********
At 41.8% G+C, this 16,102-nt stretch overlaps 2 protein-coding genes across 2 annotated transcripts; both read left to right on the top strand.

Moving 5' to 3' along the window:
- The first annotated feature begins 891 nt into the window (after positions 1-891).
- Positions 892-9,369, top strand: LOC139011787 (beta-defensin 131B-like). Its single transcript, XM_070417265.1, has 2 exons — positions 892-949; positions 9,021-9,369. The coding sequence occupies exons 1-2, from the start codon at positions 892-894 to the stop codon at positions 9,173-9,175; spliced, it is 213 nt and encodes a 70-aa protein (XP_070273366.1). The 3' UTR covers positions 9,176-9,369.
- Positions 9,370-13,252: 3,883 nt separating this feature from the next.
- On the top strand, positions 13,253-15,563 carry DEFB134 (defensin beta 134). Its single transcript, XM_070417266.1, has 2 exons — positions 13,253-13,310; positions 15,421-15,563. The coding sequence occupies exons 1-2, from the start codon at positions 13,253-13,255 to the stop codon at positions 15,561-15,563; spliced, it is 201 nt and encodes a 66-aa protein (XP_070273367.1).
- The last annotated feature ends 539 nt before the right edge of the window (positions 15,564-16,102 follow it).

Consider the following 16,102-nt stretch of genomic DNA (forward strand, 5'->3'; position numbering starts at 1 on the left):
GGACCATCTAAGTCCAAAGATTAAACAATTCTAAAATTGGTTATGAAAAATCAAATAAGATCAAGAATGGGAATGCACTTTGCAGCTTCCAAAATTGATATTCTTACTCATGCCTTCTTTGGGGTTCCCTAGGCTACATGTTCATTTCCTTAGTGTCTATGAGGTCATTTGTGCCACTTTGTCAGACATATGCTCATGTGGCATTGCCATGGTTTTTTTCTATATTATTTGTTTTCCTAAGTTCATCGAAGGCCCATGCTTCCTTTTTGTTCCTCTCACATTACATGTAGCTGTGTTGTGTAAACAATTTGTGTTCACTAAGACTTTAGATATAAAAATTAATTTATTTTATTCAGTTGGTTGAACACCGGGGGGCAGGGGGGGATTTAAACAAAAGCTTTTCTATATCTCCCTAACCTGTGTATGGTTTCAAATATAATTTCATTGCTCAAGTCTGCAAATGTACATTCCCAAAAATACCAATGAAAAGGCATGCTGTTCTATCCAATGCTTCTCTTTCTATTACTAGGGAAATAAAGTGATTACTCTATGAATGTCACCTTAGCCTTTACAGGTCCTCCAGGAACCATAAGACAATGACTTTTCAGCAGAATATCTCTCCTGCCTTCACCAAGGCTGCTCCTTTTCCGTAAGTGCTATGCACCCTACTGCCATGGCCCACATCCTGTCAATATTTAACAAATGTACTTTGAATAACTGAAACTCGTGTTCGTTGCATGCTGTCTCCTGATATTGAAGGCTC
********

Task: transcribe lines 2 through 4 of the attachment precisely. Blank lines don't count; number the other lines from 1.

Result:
Moving 5' to 3' along the window:
- The first annotated feature begins 891 nt into the window (after positions 1-891).
- Positions 892-9,369, top strand: LOC139011787 (beta-defensin 131B-like). Its single transcript, XM_070417265.1, has 2 exons — positions 892-949; positions 9,021-9,369. The coding sequence occupies exons 1-2, from the start codon at positions 892-894 to the stop codon at positions 9,173-9,175; spliced, it is 213 nt and encodes a 70-aa protein (XP_070273366.1). The 3' UTR covers positions 9,176-9,369.